The Vatican’s public response to such reports only added to the negative attention on the pope. On March 13, the Vatican denounced what it called aggressive attempts to drag Benedict into the scandal. On April 2, senior Vatican priest Raniero Cantalamessa caused a stir with a sermon comparing criticism of the church to the persecution of Jews. Then, on March 20, the pope wrote an open letter to victims of abuse, and on April 18 he met with victims of abuse on Malta, where he was reportedly tearful and expressed “shame and sorrow” over their suffering. These and other public statements by Vatican officials and the pope himself became fodder for still more media attention.
Compared with the media coverage of nine other recent scandals, the focus on the pope does not appear unusual. The nature of the other scandals varies enormously, and some are intrinsically more personal than others. But they help to illustrate the media’s penchant for personalizing big stories. Following the marital infidelity of golfer Tiger Woods and the arrest of filmmaker Roman Polanski, for example, nearly 90% of the coverage focused on Woods and Polanski personally, rather than on, say, moral standards among professional athletes or Hollywood celebrities in general. At the other end of the spectrum, coverage of steroid abuse in Major League Baseball did not zero in on any one player; the biggest single newsmaker was Roger Clemens, who figured prominently in less than a quarter of all stories on the subject.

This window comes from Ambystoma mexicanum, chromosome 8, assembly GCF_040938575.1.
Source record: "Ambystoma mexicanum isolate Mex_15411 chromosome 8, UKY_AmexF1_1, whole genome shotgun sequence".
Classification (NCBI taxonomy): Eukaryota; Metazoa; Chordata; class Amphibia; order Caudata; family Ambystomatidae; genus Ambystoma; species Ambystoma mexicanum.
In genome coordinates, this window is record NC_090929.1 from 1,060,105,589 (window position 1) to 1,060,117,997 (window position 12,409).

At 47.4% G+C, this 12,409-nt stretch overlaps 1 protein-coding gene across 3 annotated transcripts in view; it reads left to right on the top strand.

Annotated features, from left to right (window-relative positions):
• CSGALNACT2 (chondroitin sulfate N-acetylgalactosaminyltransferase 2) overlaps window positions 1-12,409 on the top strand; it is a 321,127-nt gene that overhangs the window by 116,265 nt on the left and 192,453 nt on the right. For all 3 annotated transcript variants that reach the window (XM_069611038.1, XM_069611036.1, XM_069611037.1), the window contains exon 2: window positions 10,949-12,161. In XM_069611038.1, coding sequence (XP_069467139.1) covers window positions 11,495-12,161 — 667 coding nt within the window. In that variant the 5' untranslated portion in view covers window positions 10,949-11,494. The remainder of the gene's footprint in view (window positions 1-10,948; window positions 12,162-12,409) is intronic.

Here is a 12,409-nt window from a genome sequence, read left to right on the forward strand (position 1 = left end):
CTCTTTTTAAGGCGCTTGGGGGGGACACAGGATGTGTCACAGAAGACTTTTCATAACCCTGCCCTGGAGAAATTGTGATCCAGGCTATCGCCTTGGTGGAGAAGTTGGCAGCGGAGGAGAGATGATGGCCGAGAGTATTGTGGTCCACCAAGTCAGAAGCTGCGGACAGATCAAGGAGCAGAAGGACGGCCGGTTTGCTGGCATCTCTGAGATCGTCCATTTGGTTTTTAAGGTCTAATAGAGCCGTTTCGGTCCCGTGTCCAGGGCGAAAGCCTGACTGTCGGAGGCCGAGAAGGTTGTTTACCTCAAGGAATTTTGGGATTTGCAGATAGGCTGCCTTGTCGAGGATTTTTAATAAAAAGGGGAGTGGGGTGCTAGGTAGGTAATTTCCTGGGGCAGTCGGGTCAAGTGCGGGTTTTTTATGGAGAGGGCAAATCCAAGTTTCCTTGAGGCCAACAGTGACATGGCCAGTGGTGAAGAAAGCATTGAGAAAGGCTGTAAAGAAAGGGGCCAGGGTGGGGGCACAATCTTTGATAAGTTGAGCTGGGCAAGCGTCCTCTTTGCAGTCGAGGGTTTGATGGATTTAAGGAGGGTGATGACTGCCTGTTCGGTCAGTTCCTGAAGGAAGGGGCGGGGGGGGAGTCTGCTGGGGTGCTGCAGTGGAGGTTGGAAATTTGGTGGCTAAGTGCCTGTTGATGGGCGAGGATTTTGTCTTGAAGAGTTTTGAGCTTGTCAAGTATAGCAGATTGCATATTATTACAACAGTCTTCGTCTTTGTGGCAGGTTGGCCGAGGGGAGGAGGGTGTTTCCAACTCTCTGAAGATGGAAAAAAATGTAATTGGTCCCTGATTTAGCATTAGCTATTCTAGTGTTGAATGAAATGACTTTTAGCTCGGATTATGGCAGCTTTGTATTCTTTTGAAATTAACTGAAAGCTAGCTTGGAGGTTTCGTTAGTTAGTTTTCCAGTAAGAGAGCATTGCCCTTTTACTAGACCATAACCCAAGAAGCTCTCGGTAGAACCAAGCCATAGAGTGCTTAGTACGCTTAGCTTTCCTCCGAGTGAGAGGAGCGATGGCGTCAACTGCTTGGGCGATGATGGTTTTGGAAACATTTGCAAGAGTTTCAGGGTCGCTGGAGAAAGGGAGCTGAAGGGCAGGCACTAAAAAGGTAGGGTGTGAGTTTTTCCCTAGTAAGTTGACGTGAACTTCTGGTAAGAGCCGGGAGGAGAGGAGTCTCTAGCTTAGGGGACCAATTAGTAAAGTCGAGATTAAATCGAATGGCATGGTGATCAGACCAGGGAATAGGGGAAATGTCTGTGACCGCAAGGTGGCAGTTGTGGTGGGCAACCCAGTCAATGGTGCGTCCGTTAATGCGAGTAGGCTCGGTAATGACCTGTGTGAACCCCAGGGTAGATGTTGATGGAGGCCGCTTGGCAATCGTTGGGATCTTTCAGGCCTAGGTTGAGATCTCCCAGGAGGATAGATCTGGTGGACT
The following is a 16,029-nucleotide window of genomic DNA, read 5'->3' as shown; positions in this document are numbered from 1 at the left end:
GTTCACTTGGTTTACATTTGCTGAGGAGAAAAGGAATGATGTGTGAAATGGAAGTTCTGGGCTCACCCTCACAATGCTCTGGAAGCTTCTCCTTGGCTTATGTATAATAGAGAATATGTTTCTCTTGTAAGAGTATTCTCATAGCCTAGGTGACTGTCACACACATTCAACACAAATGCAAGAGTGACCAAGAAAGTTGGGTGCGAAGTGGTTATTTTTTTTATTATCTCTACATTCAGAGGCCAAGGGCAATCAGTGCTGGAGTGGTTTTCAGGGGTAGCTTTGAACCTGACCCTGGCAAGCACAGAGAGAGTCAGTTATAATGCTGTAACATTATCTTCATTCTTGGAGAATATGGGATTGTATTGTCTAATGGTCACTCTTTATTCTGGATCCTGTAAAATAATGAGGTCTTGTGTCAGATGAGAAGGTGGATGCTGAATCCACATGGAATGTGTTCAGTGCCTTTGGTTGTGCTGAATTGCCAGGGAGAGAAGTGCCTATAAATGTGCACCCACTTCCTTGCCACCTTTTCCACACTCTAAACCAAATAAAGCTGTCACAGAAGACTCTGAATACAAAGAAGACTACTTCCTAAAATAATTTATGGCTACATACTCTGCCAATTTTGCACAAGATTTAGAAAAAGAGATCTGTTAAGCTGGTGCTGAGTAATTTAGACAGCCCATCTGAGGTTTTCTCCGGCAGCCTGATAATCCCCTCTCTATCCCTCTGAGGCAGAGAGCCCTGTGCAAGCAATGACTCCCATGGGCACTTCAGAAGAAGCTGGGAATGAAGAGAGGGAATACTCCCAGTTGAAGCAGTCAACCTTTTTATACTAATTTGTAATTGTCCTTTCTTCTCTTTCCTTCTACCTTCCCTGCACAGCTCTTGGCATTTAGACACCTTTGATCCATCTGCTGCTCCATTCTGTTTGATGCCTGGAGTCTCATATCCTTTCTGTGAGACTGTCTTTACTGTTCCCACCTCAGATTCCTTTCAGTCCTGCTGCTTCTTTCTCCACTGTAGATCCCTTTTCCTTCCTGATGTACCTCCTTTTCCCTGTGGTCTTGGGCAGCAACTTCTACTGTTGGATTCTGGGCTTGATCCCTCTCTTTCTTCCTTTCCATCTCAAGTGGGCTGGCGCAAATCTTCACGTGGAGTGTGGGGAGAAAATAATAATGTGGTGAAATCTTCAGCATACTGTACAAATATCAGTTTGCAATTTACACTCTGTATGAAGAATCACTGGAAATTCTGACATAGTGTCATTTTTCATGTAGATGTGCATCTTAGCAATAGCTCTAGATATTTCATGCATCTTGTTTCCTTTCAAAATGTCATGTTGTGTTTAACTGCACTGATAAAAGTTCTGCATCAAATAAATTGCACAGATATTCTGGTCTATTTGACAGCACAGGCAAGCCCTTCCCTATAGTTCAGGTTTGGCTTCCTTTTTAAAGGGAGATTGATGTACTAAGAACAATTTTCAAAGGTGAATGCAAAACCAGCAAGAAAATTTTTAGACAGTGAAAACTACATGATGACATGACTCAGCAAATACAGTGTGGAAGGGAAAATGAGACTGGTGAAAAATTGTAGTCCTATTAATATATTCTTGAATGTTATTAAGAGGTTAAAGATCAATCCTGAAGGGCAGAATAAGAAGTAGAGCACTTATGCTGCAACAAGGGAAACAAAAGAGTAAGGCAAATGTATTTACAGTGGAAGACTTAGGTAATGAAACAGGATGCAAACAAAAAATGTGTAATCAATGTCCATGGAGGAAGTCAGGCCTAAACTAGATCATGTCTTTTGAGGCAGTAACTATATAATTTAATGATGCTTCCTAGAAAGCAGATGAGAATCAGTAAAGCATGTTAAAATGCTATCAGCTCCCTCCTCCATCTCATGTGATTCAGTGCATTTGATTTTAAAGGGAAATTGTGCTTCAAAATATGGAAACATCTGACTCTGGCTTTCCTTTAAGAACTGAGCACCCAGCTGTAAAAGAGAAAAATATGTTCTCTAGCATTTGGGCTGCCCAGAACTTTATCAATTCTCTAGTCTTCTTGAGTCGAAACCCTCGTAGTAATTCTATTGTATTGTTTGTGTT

The coverage of the pope is most closely comparable to the level of attention that the media focused on Republican Party Chairman Michael Steele after the GOP came under fire for its spending practices, including nearly $2,000 spent in a Los Angeles strip club. Steele was featured in 50% of those stories, which, like the clergy scandal, was seized on by many news organizations as an opportunity to question the leadership of an organization allegedly facing endemic problems.
From another perspective, what is striking about the clergy abuse scandal story is not that Benedict received so much press attention, but that other individuals received so little. In all, 10 people besides the pope featured prominently in mainstream coverage of the abuse scandal this spring. Together, these other individuals were lead newsmakers in 12% of the stories. (To be a lead newsmaker, a person must be the subject of at least 50% of the content of a particular news story.) The pope, though not accused of abusing anyone himself, attracted more coverage than all the other key figures combined. Irish Cardinal Sean Brady, for instance, was found in March to have been involved in a church effort to silence the sexual abuse victims of an Irish priest. Yet Brady was a lead newsmaker in only 1.6% of the stories during the period studied. The Legion of Christ, a Catholic organization founded in Mexico but with schools and seminaries around the world, acknowledged in March that its founder, the late Marcial Maciel Degollado, had fathered a daughter and committed other “grave acts.” Yet Maciel, an influential figure who has been accused of abusing numerous seminarians, also was the focus of less than 2% of the scandal coverage during the six-week period.